According to a pre-prepared plan, starting from February 20, 2014 (before Yanukovych escaped from Kyiv), meetings under separatist slogans were organized in Sevastopol and Simferopol. Citizens of the Russian Federation played the leading role in them. Along with agents of the FSB, Main Intelligence Directorate of the Russian General Staff, External Intelligence Service of the Russian Federation, and their combat forces, Russian citizens including sportsmen, security firm employees and ex-servicemen were specially brought to Crimea to participate in those events. They acted as “angry Crimeans,” provoked conflicts, and tried hard to destabilize the situation.
At night, on February 27, 2014, the Russian special forces seized administrative buildings of the parliament and government of the Autonomous Republic of Crimea. On February 28, 2014, deputies of the Verkhovna Rada of the Autonomous Republic of Crimea, at gunpoints of “green men”, with flagrant violations of the procedure, took a decision to call a referendum on Crimea status and appointed S. Aksyonov head of the Crimean government. From that day on, the RF Armed Forces units took control over critical infrastructure facilities, airports, passes, and bridges. They started blocking Ukrainian military units and facilities on the peninsula, and suddenly seized some them. The first facilities to be seized were Ukrainian telecommunications. In early March 2014, occupation units terminated Ukrainian television broadcasting on the peninsula.
Immediately after Yanukovych’s escape, the employees of the Main Departments of the Ministry of Internal Affairs and Security Service of Ukraine in Crimea and Main Departments of the Ministry of Internal Affairs and Security Service of Ukraine in Sevastopol began sabotaging orders from Kyiv. Out of 20,000 military of the Armed Forces, Security Service, Department of the State Guard, internal-security troops and intelligence agencies stationed in Crimea, only 6,000 moved from the occupied peninsula to the other territory of Ukraine. However, despite the numerical superiority of Russian aggressors, fierce psychological pressure and blocking of military units, some units of the Armed Forces of Ukraine held steady defense and left the peninsula only after receiving the corresponding order on March 24, 2014.
In such circumstances Russia actually completed the peninsula’s occupation in the first 10 days of March due to rapid increase of the military groupings, the combat potential of which far exceeded that of the Ukrainian troops stationed in Crimea.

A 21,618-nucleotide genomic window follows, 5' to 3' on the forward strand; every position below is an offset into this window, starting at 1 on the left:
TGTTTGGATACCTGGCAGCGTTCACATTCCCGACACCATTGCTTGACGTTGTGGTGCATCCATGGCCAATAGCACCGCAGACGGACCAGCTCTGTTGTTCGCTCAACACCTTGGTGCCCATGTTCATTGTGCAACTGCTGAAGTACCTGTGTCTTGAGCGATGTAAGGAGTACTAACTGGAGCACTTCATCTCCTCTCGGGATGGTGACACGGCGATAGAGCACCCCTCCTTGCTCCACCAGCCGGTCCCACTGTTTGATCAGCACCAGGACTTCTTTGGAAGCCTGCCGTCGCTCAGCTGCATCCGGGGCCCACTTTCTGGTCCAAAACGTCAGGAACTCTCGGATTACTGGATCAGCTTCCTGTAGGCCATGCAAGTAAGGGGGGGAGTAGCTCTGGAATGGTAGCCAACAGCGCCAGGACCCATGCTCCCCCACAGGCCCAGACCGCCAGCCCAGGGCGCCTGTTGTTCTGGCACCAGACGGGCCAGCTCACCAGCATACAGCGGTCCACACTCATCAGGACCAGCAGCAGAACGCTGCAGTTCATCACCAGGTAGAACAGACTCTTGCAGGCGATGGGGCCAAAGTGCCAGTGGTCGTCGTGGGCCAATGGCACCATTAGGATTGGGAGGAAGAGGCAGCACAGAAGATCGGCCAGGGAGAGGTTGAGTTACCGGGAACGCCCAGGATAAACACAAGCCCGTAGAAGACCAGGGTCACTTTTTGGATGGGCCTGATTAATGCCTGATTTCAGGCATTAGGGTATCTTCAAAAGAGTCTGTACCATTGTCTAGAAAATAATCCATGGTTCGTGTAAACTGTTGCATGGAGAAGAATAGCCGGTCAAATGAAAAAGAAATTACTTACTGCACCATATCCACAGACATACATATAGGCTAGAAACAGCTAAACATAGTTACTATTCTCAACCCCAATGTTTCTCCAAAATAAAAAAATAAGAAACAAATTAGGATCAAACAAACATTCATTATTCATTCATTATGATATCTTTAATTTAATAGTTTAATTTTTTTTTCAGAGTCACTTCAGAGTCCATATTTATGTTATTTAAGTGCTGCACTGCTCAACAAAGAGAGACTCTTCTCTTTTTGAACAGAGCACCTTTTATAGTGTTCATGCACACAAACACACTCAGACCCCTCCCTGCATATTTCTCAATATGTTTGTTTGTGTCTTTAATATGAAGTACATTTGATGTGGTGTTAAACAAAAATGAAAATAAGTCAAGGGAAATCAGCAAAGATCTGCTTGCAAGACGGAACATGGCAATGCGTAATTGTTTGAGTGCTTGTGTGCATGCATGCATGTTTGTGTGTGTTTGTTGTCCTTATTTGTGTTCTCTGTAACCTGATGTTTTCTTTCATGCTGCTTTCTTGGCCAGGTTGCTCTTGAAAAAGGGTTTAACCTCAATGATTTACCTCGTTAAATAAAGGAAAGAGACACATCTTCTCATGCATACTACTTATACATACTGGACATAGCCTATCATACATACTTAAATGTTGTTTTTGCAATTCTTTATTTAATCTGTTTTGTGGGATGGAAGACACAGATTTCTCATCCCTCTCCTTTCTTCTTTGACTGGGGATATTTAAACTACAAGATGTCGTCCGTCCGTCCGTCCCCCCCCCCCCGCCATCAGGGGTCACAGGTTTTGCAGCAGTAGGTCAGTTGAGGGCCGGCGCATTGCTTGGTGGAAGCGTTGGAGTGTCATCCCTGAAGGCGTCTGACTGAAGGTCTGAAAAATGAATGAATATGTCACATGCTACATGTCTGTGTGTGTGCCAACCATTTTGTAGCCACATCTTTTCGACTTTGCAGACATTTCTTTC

In A. Kondrashov’s propagandistic film “Crimea. The Way Home.” (March, 2015) Putin said he was ready to use nuclear weapons during occupation operations in Crimea in case the West interfered.
He also informed that he had personally led the military operation, during which Russian marines and task forces of the Main Intelligence Directorate of the Russian General Staff blocked Ukrainian military units. Besides, Putin admitted that the units of the Main Intelligence Directorate of the Russian General Staff held a special operation to destroy the channels of special communication of Ukrainian units with Kyiv. The film also informs about the fact that the radio-electronic military system of coastal missile system “Bastion” was used to switch off the radar of US destroyer “Donald Cook,” which was in the Black Sea.
The Decree of the President of Ukraine of March 7, 2014 № 261 suspended the Resolution of the Verkhovna Rada of the Autonomous Republic of Crimea of March 6, 2014 № 1702-6/14 “On holding the all-Crimean referendum.” The Constitutional Court of Ukraine ruled that the referendum does not comply with the Constitution of Ukraine. However, on March 16, 2014, “referendum” on the ARC independence was held contrary to Ukrainian and international law. None of the universally accepted standards of popular will expression was observed. The so-called “international observers” whom the Russian occupation authorities allowed to participate in the “referendum” were representatives of the ultra-right, neo-Nazi, communist European parties and other persons of Nazi and neostalinist views.